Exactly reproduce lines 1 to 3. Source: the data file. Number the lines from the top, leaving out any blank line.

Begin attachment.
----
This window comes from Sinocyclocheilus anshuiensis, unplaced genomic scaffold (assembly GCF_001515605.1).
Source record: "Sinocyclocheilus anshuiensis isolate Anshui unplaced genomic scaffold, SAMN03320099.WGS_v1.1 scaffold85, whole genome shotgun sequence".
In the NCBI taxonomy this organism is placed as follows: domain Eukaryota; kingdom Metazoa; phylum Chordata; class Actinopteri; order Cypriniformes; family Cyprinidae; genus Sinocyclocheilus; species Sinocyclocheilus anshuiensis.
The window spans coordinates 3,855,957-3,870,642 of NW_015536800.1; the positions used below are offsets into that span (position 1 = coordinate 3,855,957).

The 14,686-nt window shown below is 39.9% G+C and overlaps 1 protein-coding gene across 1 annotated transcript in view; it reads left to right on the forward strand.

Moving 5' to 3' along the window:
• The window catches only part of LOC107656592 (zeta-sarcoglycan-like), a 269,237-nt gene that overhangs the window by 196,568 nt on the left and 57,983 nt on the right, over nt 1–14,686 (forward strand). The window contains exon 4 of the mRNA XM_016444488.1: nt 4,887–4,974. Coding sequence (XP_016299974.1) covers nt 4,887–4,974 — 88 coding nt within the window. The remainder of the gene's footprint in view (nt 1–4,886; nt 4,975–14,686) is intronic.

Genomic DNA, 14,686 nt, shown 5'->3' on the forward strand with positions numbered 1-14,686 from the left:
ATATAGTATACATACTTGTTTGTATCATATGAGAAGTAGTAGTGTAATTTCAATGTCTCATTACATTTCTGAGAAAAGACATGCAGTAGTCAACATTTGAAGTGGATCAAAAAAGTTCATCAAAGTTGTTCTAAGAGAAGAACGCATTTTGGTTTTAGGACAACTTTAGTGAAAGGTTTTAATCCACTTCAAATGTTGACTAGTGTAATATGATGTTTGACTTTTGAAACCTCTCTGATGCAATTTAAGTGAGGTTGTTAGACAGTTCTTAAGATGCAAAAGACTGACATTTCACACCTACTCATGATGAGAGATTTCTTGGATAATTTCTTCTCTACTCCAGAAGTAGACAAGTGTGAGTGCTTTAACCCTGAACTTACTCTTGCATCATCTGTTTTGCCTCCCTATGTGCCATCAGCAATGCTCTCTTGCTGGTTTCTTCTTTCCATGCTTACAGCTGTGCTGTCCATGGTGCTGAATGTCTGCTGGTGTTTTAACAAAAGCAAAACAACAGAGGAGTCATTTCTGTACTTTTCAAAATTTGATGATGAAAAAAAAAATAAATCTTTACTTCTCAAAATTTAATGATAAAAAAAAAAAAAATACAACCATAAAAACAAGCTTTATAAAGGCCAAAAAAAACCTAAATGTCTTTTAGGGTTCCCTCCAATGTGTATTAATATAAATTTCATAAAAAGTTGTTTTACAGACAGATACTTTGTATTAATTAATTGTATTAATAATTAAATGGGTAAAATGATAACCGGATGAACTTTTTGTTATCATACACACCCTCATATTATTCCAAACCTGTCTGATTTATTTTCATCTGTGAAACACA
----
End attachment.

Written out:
This window comes from Sinocyclocheilus anshuiensis, unplaced genomic scaffold (assembly GCF_001515605.1).
Source record: "Sinocyclocheilus anshuiensis isolate Anshui unplaced genomic scaffold, SAMN03320099.WGS_v1.1 scaffold85, whole genome shotgun sequence".
In the NCBI taxonomy this organism is placed as follows: domain Eukaryota; kingdom Metazoa; phylum Chordata; class Actinopteri; order Cypriniformes; family Cyprinidae; genus Sinocyclocheilus; species Sinocyclocheilus anshuiensis.